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DOI
10.4324/9780415249126-G027-1
DOI: 10.4324/9780415249126-G027-1
Version: v1,  Published online: 1998
Retrieved September 16, 2019, from https://www.rep.routledge.com/articles/thematic/you-wu/v-1

Article Summary

In the Western metaphysical tradition, ‘being’ has most generally been thought to denote either a common property of things or a container which relates things by placing them within its own structure. Metaphysical notions of being are generally associated with the concept of ground. By contrast, the Chinese existential verb you (being) overlaps with the sense of ‘having’ rather than the copula, and therefore you (to be) means ‘to be present’ or ‘to be around’ while wu (not to be) means ‘not to be present’ or ‘not to be around’. This means that wu does not indicate strict opposition or contradiction, but absence. Thus, the you–wu distinction suggests mere contrast in the sense of either the presence or absence of x, rather than an assertion of the existence or nonexistence of x.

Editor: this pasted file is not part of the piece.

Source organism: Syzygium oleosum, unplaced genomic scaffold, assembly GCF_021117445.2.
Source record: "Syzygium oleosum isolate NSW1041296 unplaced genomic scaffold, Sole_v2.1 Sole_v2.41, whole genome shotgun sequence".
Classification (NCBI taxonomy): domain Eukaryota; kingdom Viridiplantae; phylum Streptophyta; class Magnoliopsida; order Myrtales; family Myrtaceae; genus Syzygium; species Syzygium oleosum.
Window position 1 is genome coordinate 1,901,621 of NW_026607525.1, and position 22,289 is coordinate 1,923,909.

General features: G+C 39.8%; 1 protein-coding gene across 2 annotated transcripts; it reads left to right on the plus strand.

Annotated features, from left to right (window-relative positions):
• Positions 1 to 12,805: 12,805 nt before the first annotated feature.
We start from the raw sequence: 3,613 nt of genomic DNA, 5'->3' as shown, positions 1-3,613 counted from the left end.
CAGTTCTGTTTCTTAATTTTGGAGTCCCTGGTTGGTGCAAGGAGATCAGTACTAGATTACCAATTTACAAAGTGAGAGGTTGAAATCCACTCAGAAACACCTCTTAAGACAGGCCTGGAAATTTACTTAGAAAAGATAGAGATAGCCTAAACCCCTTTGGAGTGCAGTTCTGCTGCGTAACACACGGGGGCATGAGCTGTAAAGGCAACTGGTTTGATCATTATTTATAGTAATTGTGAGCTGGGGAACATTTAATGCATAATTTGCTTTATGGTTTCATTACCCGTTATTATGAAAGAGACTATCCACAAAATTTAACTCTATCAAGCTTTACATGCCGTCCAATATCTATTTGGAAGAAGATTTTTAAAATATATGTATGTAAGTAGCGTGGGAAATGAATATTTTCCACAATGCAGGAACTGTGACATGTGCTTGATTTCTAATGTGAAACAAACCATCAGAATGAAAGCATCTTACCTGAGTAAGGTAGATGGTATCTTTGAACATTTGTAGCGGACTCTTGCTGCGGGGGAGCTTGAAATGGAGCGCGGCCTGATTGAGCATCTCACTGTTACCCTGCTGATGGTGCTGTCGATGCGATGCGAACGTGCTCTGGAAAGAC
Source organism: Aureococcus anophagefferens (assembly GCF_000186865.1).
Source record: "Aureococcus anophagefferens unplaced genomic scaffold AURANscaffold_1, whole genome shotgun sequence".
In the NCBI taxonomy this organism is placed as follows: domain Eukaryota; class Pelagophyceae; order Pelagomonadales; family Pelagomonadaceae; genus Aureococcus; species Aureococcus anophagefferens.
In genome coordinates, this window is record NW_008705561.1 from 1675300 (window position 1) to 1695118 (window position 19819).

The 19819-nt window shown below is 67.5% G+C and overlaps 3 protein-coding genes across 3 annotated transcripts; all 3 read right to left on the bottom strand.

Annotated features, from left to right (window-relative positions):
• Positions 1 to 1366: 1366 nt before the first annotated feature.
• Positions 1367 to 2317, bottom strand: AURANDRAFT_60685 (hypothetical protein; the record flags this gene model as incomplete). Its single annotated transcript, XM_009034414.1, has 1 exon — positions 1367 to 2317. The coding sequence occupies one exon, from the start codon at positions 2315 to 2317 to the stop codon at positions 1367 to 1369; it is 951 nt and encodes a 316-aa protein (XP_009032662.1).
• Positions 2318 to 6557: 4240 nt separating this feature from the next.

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Citing this article:
Hall, David L. and Roger T. Ames. You–wu, 1998, doi:10.4324/9780415249126-G027-1. Routledge Encyclopedia of Philosophy, Taylor and Francis, https://www.rep.routledge.com/articles/thematic/you-wu/v-1.
Copyright © 1998-2019 Routledge.

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